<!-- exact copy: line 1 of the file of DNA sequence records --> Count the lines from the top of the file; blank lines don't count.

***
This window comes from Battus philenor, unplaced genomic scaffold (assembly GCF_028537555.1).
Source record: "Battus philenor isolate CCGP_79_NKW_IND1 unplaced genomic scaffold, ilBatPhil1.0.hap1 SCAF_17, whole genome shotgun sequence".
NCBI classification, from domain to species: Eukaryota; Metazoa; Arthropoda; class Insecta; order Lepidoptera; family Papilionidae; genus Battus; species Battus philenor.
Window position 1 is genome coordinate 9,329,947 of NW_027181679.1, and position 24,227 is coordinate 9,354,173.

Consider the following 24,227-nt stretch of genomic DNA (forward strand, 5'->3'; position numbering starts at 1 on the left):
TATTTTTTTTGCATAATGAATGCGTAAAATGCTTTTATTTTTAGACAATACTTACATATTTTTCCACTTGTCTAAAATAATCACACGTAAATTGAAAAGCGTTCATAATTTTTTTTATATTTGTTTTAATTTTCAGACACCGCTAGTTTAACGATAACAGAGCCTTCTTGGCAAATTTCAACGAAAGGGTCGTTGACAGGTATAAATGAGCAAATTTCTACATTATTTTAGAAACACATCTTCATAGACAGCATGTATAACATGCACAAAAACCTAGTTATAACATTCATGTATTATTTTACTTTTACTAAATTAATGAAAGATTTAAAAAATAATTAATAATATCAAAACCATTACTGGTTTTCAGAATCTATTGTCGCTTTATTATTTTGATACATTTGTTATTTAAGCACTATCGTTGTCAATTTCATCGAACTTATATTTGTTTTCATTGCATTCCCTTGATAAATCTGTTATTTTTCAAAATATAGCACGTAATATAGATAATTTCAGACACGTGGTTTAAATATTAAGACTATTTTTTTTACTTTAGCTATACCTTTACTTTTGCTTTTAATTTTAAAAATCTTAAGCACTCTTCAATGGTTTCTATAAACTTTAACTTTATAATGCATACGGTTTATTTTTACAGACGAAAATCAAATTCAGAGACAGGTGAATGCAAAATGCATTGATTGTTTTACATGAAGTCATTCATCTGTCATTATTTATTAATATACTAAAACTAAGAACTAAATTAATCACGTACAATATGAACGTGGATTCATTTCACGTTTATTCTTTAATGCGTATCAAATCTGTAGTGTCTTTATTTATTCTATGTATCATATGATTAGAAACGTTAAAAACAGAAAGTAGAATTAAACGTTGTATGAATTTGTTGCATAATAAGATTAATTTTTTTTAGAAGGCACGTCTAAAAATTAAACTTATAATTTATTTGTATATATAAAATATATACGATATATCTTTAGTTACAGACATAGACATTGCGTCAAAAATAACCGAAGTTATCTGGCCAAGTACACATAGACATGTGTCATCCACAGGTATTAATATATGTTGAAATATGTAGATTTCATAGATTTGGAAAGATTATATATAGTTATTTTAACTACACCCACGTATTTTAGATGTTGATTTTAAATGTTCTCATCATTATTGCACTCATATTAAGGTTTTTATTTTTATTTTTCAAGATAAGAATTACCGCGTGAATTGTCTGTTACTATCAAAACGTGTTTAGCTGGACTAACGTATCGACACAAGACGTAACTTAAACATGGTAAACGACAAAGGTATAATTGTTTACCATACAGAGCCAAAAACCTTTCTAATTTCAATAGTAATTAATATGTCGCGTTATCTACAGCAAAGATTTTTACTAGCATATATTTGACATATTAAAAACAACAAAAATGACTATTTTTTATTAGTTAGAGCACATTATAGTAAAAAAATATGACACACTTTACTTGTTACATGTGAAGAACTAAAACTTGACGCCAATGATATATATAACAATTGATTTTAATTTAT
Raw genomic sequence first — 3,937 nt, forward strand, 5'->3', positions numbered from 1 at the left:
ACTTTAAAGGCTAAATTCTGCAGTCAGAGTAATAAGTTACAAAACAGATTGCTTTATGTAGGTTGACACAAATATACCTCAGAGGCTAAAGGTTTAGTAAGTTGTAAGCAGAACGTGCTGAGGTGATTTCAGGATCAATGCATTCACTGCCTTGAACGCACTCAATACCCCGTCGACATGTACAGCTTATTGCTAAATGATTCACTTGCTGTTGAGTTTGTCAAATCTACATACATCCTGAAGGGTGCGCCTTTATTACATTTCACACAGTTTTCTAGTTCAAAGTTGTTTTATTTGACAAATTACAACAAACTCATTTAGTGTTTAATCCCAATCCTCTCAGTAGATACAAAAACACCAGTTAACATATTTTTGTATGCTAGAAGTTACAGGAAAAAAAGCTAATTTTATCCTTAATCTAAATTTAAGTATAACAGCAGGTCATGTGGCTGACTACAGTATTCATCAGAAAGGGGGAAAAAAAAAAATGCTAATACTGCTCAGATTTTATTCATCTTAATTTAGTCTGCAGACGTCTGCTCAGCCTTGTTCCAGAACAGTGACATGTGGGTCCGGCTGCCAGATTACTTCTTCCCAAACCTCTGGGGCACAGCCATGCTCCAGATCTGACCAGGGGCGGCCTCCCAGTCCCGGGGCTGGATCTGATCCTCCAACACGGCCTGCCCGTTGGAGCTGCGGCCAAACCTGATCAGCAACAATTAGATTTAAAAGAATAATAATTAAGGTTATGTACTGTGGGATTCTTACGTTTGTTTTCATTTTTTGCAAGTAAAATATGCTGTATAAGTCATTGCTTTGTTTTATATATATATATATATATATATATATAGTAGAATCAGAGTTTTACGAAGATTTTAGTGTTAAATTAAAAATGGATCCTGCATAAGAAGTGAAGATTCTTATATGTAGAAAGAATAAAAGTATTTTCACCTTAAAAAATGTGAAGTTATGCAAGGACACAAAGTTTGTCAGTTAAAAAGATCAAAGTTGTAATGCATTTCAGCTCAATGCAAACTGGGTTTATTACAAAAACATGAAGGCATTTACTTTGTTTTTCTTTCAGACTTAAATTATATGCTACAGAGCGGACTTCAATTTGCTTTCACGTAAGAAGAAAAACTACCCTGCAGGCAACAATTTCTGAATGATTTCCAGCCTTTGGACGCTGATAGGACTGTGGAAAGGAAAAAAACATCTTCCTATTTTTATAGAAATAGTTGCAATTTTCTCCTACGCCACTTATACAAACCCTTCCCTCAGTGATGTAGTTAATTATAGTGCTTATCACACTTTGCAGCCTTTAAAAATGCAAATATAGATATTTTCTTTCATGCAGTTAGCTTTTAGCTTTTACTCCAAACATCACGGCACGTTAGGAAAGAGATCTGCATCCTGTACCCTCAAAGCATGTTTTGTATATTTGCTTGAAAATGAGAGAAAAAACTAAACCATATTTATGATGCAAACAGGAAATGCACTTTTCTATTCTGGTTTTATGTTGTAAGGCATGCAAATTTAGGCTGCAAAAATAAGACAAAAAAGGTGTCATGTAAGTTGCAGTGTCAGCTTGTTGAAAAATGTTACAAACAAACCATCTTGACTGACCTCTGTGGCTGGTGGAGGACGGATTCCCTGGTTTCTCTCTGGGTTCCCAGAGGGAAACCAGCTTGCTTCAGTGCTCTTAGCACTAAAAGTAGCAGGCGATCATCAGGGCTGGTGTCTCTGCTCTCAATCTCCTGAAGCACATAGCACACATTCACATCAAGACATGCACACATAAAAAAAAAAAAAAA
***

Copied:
This window comes from Battus philenor, unplaced genomic scaffold (assembly GCF_028537555.1).